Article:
If you were into indie music in the 1980s, there were arguably three major bands for you to follow: the Smiths, New Order, and Cocteau Twins. But Cocteau Twins were doing something majorly different with their music, often creating distorted sounds that were ahead of their time, using techniques rejected even by their record label.
The band was founded by the guitarist Robin Guthrie in 1979. The Scottish port town of Grangemouth, where Guthrie and the band’s frontwoman Elizabeth Fraser plus bassist Will Heggie first met the underground music scene, consistently informed the band’s art. Heggie was later replaced by English musician Simon Raymonde in 1983.
Eleven years later they would release one of the most defining albums of the 1990s called Heaven or Las Vegas, where their unique and almost ineffable sound truly shone. The experience of listening to this album whole is truly like no other, precisely because the band itself is like no other. From beginning to its conclusion, this album is a truly immersive experience. The songs spill over into one another, engulfing its listeners into glittering instrumentals, building a wall of sound which only Fraser’s ethereal vocals penetrate.
Fraser is famous for her unintelligible vocals; the majority of our music platforms don’t even offer the lyrics option for the songs. I conducted a poll to see how true this was and indeed, 85% voted ‘No’ to being able to understand her lyrics. Of those responses, people ranged from, “I don’t know a person who knows a single Cocteau Twins lyric”, to attempts like, “Something fever’s dream”. This is because of Fraser’s truly unique approach to lyricism; she often utilises English, Gaelic and French and is said to have been carrying numerous lyrics sheets to recording sessions of which we can only decipher a few like “Cherry-Coloured Funk”. Fraser focused on the sonic qualities of words, using her voice as an instrument like Guthrie’s guitar to compliment the music, and this foregrounding of phonetics pushes the listener to helplessly emerge in the overall sound experience of the album.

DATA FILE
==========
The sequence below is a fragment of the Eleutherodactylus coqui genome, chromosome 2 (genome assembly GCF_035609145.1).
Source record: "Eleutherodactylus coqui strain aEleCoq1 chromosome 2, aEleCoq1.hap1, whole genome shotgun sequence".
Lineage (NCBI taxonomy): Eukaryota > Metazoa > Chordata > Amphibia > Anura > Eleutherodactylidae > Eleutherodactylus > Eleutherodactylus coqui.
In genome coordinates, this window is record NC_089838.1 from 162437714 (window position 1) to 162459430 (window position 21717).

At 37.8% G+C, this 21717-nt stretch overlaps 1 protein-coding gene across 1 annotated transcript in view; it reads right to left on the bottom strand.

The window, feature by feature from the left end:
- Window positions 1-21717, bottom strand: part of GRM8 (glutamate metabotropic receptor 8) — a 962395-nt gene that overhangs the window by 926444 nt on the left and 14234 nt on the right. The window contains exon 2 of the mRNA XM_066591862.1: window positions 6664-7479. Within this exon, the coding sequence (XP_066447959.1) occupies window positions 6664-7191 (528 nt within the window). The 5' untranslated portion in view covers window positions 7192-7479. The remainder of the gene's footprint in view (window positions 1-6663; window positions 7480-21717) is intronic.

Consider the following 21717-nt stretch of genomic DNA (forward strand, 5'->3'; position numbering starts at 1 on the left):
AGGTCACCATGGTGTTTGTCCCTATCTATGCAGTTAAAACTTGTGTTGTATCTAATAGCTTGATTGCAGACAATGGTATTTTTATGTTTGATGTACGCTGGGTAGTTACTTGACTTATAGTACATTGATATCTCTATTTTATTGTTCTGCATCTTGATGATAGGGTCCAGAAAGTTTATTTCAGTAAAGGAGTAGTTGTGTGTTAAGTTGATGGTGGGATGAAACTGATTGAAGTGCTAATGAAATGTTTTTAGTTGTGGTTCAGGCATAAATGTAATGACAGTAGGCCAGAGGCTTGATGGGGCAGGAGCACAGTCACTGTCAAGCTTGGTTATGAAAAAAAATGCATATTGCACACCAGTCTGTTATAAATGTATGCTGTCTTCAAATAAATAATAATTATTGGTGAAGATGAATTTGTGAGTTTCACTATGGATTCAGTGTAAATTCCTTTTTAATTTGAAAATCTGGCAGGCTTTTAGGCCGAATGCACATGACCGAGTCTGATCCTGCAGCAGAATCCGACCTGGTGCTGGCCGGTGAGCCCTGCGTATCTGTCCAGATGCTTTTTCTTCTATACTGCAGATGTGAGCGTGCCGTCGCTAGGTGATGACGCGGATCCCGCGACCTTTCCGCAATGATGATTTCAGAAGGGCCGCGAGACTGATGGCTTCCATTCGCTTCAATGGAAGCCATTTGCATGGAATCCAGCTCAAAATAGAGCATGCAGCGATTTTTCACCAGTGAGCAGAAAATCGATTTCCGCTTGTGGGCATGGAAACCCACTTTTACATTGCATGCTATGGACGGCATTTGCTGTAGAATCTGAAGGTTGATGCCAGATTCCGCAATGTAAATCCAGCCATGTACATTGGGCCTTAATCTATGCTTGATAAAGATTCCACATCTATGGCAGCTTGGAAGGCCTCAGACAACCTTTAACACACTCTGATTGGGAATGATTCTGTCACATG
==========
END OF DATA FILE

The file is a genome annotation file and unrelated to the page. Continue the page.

The closest thing to defining the album that I can provide is a comparison to Agness Martin’s art, large scale paintings which portray micro emotions, “Those spaces in between emotion”, the size of which submerge the viewer into them. Cocteau Twins similarly submerge their listener into the band’s emotions. From the elation of the birth of Guthrie and Fraser’s daughter in “Pitch The Baby”, to melancholic tones due to their marital struggles, Guthrie’s drug addiction, and Raymonde mourning the death of his father which are heard in “Frou Frou Foxes in Midsummer Fires” and “I Wear Your Ring”.
Heaven or Las Vegas is an album of reflection on life: struggles, love, death and birth, it is an album drenched in profound emotion which plunges listeners into Cocteau’s consciousness.
Photo: Naina Zilbermints